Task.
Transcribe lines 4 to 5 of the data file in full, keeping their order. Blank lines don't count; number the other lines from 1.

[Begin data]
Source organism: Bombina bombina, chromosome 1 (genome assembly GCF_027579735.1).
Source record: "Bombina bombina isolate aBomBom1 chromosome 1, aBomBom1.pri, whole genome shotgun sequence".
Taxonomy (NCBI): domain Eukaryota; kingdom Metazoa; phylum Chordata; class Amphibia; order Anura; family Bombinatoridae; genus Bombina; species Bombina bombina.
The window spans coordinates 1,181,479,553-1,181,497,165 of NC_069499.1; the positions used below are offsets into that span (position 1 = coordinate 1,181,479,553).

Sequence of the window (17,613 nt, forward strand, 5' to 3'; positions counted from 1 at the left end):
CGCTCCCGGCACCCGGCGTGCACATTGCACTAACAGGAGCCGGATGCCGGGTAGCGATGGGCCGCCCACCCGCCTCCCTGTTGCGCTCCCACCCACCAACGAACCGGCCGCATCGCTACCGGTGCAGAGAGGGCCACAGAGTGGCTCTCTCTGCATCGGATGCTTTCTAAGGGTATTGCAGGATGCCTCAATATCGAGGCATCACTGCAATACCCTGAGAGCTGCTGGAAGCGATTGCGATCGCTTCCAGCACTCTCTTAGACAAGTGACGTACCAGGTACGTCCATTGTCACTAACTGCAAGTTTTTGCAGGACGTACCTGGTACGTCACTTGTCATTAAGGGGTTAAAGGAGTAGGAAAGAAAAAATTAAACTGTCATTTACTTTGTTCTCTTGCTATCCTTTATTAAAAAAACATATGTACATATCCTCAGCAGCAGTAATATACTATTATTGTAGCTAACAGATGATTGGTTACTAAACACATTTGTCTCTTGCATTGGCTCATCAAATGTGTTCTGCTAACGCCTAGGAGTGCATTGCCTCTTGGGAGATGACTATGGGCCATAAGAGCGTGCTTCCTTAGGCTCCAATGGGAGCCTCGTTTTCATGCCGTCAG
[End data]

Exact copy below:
The window spans coordinates 1,181,479,553-1,181,497,165 of NC_069499.1; the positions used below are offsets into that span (position 1 = coordinate 1,181,479,553).

Sequence of the window (17,613 nt, forward strand, 5' to 3'; positions counted from 1 at the left end):